‘The Optimistic Food Addict’
English Professor Recounts Recovery From Binge Eating Disorder
Christina Fisanick Greer stepped through the automatic doors of Mount de Chantal Kroger in Wheeling and took a moment to admire the bright pink-stained mums in the cut-flower display to her left. Next, she breezed past the stacks of iced cookies, specialty breads and cakes, without a sideways glance.
She stopped on the edge of the colorful, expansive produce section. Palms upturned like a game show hostess, she smiled and declared: “This is my place.”
Because she abstains from most grains, dairy, meat, refined sugar, caffeine and alcohol — fruits and vegetables are her staple foods.
“If it’s in here, I’ve probably tried it,” she called over her shoulder as she made a beeline for the grapes.
Greer, 42, of Wheeling, is a recovering food addict who started binge eating as a child growing up in poverty in rural Marshall County. She entered recovery three and a half years ago, the day after a nightmarish binge during which she ate three bowls of homemade buttercream frosting in succession. Her recounting of that incident appeared in a guest post on the “Today” show website on July 26.
Her book “The Optimistic Food Addict: Recovering From Binge Eating Disorder” was released in soft cover by MSI Press LLC on Sept. 26. It is her second memoir; the first, “Two-Week Wait: Motherhood Lost & Found” (Rhetorica, 2015), is a collection of blog posts in which she recounts her journey from child loss and infertility to giving birth to her son Tristan, now 5.
An associate professor of English who teaches writing and digital storytelling at California University of Pennsylvania, Greer will be inducted into the Wall of Honor at her alma mater, West Liberty University, on Saturday, alongside former Wheeling Mayor Andy McKenzie and Wellsburg dentist Dr. David G. Edwards.
Greer said she wrote her new book to give people a glimpse of the day-to-day life of a person with food addiction and to share with other addicts the hope she has found in recovery.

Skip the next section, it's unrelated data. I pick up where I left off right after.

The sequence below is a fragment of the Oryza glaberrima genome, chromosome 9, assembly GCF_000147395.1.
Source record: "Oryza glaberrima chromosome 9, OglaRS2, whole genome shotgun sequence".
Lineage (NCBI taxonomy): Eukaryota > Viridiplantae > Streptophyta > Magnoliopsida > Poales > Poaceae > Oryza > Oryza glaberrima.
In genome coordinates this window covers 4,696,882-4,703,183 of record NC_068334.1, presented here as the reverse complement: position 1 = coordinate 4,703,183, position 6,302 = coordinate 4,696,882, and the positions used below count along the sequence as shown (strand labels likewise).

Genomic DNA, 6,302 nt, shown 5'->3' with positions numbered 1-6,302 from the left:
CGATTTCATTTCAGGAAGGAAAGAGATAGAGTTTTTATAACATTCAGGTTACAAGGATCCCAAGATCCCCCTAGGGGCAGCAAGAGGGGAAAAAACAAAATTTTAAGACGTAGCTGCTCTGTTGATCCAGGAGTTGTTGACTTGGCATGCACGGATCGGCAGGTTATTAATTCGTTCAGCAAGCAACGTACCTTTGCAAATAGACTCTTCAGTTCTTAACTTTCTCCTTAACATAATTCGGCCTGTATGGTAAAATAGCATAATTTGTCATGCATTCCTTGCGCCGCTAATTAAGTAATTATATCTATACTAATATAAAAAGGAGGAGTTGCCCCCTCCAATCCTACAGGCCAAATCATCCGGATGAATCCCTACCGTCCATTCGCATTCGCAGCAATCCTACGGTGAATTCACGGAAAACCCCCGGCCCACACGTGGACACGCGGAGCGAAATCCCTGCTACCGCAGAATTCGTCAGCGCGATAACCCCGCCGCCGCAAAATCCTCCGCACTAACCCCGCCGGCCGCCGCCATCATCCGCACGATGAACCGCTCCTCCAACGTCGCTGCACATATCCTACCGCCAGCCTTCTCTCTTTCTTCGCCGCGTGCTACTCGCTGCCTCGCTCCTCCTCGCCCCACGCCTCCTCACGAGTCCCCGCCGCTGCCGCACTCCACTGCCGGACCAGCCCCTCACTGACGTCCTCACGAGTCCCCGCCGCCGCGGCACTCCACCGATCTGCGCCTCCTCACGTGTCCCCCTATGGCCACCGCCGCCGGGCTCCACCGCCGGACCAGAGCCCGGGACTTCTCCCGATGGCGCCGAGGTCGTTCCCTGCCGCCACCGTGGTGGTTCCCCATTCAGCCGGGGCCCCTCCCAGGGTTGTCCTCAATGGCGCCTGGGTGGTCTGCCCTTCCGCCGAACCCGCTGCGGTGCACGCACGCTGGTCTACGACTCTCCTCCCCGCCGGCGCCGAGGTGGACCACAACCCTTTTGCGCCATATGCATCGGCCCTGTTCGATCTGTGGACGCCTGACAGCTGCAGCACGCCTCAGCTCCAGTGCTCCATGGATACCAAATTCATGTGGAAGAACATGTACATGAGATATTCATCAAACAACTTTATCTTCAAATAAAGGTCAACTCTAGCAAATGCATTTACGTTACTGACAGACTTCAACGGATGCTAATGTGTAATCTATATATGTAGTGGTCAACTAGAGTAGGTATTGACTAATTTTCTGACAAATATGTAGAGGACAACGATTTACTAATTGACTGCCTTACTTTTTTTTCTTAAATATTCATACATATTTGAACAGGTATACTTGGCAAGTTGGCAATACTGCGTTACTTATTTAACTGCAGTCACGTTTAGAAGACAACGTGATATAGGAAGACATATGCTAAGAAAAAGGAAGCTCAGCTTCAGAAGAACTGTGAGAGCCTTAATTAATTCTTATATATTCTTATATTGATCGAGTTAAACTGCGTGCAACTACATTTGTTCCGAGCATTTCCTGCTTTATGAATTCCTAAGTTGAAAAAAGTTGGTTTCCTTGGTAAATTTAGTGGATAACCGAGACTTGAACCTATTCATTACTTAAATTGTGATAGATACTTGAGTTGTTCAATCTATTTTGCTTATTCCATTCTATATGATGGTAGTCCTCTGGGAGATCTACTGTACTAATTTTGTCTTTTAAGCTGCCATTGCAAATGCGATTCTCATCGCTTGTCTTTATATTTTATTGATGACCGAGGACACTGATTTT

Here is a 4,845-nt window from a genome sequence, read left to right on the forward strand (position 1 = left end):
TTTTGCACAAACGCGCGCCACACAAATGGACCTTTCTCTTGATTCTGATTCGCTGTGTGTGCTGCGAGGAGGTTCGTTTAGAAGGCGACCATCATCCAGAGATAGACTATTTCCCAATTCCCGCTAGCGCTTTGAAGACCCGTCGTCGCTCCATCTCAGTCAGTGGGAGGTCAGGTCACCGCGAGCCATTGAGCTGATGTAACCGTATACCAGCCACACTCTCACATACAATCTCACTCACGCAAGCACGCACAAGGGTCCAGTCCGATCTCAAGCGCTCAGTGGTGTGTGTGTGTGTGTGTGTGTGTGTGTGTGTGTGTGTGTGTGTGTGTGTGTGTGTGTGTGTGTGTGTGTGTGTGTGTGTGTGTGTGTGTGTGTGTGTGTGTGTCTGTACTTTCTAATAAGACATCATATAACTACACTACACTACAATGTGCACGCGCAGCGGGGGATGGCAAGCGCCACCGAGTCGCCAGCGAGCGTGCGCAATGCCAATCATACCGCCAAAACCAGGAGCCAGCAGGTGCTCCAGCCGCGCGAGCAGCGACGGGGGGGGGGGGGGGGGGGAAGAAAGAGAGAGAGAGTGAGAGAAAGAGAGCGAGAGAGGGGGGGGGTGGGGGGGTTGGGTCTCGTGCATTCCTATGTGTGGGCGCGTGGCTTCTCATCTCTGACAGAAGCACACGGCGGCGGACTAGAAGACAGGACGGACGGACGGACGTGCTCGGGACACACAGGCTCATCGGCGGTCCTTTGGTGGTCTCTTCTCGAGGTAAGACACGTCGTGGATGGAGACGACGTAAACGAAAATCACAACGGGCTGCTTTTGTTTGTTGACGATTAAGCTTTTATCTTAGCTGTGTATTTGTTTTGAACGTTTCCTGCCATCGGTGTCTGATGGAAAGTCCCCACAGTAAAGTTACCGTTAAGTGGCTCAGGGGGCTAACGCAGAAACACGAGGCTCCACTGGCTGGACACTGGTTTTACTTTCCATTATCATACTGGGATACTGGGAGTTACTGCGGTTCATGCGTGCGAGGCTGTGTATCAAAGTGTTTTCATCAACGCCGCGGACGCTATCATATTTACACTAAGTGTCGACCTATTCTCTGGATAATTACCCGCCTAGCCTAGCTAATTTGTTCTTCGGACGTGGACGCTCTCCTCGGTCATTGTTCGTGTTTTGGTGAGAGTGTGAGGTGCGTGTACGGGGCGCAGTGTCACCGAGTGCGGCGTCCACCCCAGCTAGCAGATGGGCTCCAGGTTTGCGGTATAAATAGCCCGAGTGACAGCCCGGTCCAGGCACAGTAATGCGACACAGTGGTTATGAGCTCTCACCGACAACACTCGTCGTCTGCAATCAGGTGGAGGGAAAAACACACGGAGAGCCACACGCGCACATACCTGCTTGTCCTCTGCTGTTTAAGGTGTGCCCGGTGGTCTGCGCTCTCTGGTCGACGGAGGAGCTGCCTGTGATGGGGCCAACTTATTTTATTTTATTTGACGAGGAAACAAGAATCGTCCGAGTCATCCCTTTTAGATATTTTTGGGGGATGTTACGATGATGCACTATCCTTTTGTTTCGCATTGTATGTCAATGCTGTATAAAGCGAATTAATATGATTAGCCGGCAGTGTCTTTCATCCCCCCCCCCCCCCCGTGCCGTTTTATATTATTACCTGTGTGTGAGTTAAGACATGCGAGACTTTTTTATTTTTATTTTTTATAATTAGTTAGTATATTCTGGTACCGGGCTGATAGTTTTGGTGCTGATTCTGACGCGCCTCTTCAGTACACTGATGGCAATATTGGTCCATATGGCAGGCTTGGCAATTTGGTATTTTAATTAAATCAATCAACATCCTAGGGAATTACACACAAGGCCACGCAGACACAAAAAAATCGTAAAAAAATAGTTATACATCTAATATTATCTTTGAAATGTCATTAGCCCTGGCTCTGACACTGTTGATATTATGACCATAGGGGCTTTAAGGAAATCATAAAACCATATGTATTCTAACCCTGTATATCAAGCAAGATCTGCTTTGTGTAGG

“If I had to struggle through it, the least I can do — or the best I can do — is to help other people,” she said.
The book does not wrap up neatly with a bow. She wrote the book during her recovery process, partially in the middle of a relapse, in fact, which she notes in the preface may not be what some readers are expecting.
“I am sure you are wondering, dear reader, why I would dare have the nerve to write about my recovery when I am not recovered. I am also sure that you came to this book looking for something I cannot give you: the key that will set you free. What I can give you is hope. Hope that even if recovery is long and hard, it is worth it.”
‘Binge eating was killing me’
In the book, Greer reveals, often in shocking detail, the physical and emotional turmoil she has suffered because of her addiction. The chapter titled “My Body Was Rotting From the Inside Out” was particularly difficult to write, Greer said, but she doesn’t regret including it. In it, she relates how she endured yeast infections, gastrointestinal complaints, migraines (10-12 a month), back pain, depression and anxiety, among other physical and mental problems, all related to, or compounded by, binge eating disorder.
That chapter also includes details of her “rock bottom,” the incident that led to her recovery. It was the middle of the night, she was watching “The Notebook,” and eating directly out of a bowl of homemade buttercream frosting. Then she made another bowl and ate it, and then a third. She was eating through her tears, unable to stop. The event led to finally admitting her eating was out of control.
“For the first time in almost 30 years, I knew if I did not stop bingeing, I would die from it. Binge eating was killing me,” she writes.
WHAT IS BINGE EATING DISORDER?
While some may discount it as a character weakness or moral flaw, “food addiction is very real,” said Jill Spangler, a registered dietitian at Howard Long Wellness Center at Wheeling Hospital.